By the end, I’ve moved words and sentences and chapters around a bazillion times. I’ve fallen into story holes and clawed my way back out again. I’ve condensed and consolidated, I’ve trimmed and deleted. But I’ve held on. Fortune favors the brave and the … stubborn.

Besides, most of writing is revising, anyway, isn’t it? That first draft is nothing but trash. The good stuff happens later when you really drill down, when you make sense of the garbage, when the lifts become heavier. That’s when you keep going. You don’t throw the baby out with the bathwater.

That support group might not be a bad idea, now that I think about it. A group for the pummelers, those clutchy scribes who knock the stuffing out of slow beginnings, messy middles, and weak endings.

You will know us by that steely look in our eyes, that stern set of the lips, that refusal to relent.

Meet me next Tuesday in group.

“Hello, I’m Tracy, and I’m a Wrangler.”

.

Tracy Clark, author of the Cass Raines Chicago Mystery series, the Det. Harriet Foster series, and this blog: Wrangler or Tosser?

Tracy Clark, a native Chicagoan, is the author of the Cass Raines Chicago Mystery series and the Det. Harriet Foster series. A multi-nominated Anthony, Lefty, Edgar, Macavity, and Shamus Award finalist, Tracy is also the 2020 and 2022 winner of the G.P. Putnam’s Sons Sue Grafton Memorial Award. She is a member of Crime Writers of Color, Mystery Writers of America and Sisters in Crime.

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12 Comments

  1. Karna Small Bodman

    I can certainly identify with this great blog, Tracy – because I do believe I’m a “Wrangler” — just a delayed one. Several years ago, I wrote a thriller but my (then) agent kept criticizing it – telling me to kill the Prologue, switch around the chapters, change other aspects – until I finally gave up, left the manuscript in my back – restored the Prologue and am “re-editing” the whole thing. Thanks, Tracy, for the additional nudge!

    Reply
    • Tracy Clark

      Karna, I’ll meet you at the support group. LOL.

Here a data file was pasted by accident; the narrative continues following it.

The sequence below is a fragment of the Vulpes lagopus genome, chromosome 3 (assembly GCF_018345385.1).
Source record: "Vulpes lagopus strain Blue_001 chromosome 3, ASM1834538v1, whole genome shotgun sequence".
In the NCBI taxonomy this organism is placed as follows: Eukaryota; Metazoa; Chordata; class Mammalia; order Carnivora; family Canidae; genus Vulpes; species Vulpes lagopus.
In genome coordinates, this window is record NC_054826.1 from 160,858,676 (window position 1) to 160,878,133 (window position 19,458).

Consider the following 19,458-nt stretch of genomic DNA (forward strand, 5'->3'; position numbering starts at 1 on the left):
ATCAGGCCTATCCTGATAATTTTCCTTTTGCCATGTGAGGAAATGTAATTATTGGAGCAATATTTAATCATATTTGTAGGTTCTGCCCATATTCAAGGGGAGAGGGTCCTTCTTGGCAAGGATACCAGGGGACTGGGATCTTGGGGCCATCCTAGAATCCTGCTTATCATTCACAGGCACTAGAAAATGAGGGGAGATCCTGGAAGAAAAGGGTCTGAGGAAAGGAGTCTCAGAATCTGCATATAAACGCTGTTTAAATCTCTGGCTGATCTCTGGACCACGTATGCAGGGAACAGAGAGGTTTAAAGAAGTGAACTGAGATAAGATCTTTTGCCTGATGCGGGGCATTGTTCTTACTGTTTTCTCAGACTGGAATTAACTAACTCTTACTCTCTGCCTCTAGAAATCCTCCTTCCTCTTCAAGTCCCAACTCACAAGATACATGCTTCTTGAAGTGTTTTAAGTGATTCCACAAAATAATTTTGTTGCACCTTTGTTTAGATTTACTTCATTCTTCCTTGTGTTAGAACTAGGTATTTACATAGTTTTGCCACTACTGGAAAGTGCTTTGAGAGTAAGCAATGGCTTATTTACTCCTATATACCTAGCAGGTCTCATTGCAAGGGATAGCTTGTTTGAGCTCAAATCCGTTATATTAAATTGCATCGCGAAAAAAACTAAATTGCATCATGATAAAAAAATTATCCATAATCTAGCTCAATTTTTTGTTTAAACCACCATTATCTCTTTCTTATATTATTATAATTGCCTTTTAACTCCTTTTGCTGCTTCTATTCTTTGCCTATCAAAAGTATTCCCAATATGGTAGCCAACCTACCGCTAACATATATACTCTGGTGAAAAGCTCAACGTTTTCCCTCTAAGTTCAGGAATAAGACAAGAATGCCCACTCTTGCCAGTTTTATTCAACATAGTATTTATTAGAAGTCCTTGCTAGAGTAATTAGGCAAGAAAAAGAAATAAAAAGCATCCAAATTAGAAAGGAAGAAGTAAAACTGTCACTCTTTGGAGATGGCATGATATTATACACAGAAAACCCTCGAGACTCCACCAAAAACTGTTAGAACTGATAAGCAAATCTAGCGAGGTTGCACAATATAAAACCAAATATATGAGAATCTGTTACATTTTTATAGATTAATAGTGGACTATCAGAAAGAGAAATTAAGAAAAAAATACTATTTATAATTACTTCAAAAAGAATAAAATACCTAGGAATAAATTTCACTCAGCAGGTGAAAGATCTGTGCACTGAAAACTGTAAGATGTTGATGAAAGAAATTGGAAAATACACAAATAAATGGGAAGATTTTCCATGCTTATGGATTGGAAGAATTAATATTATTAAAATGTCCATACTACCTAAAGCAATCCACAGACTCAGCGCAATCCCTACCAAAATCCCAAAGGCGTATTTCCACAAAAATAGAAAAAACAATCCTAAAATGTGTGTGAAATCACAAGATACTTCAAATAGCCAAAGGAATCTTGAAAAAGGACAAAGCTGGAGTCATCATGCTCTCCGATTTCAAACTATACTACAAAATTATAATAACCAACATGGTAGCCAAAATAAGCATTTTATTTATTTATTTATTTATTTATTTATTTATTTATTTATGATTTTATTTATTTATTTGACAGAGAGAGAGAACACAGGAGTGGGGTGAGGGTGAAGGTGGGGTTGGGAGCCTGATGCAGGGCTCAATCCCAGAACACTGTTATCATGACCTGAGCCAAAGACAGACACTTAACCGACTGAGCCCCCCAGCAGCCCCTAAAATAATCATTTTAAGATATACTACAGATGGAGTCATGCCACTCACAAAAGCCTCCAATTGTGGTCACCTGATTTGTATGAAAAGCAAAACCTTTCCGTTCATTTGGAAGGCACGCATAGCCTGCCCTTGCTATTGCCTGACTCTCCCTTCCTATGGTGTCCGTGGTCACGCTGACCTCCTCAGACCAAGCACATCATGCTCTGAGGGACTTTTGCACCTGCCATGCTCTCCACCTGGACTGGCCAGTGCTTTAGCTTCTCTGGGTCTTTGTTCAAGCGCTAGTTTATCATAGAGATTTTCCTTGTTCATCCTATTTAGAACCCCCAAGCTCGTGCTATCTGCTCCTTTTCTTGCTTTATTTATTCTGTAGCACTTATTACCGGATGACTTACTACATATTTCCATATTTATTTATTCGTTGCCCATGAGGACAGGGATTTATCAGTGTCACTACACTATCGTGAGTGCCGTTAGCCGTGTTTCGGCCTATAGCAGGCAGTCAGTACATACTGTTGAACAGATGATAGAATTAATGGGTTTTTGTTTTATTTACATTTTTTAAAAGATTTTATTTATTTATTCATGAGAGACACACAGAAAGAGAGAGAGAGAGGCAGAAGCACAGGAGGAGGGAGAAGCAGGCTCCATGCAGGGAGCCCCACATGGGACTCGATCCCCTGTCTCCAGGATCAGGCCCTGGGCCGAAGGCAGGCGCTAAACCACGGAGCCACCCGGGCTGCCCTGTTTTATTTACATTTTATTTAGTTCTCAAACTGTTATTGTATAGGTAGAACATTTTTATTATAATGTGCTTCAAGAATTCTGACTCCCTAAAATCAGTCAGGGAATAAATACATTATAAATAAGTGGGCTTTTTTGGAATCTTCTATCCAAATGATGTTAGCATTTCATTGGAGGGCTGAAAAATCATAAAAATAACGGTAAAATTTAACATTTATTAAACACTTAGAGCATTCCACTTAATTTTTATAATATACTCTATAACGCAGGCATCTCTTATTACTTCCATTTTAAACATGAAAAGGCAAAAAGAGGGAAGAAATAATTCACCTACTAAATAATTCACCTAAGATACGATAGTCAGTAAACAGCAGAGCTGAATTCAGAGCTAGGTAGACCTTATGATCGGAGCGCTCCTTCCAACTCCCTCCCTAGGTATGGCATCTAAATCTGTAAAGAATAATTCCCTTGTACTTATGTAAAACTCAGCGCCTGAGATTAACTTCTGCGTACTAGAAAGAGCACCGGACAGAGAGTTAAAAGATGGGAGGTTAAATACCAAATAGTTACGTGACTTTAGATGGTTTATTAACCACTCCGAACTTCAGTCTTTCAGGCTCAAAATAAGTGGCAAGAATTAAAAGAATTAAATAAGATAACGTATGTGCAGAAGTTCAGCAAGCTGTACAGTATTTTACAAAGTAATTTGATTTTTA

Reply
  2. Cynthia Rice

    Great blog topic and very original. I think ‘wrangler’ is a better approach than ‘plot patcher,’ where I sometimes feel I’m heading.

    Reply
    • tracy clark

      Plot patcher. I like that, Cynthia!

      Reply
      • Jenny Milchman

        Plot pummeler. I LOVE that. Preschoolers hopped up on punch and nilla wafers. I love that even more.

        Your sense of efficacy is what blows me away. It’s not that I don’t believe I can edit and revise–although I don’t, and every time I get an editorial letter is a fall from grace for me, Wait, you mean I’ll have to change a single of my precious words?

        That stance is borne less of hubris (though that’s in there too) than terror. I don’t believe I CAN change a precious word and wind up with something better.

        Guess I need a steely eyed gaze of my own.

        Reply
        • Tracy Clark

          Jenny, I think we all have to Lady Macbeth this writing thing, go for it, and “screw our courage to the sticking place.” Minus the real murder part. LOL.

          Reply
  3. Keenan Powell

    Wrangler. There’s one book I started a couple of year ago. Got one-third through it where obviously there needed to be a murder but I didn’t want to write a murder. I wanted to write literature, where nothing happens beautifully. The book is in the back of my mind nagging me. I try to rework it into something else but it isn’t cooperating. I suspect I’ll finish it someday.

    Reply
    • Tracy Clark

      Wranglers unite!!!!

      Reply
  4. Lisa Black

    I’ve thrown a few chapters away, but yes, the idea of throwing a book 3/4 done away gives me nightmares. People think I’m organized and efficient but that’s because I’m basically lazy and despite wasted effort. Save room for me in that support group because even when my herd looks like it’s under control, I know they’re about to bolt in all directions in a show of complete chaos.

    Reply
    • Tracy Clark

      I’ll save you a chair, Lisa. LOL

      Reply
  5. Chris Goff

    Wrangler! Though, I will admit, I’ve learned not to feel bad when going back and tossing a few chapters before moving forward again. It’s never wasted material. Somehow much of the best writing finds its way back onto the pages, just in better position and with better purpose.

    Reply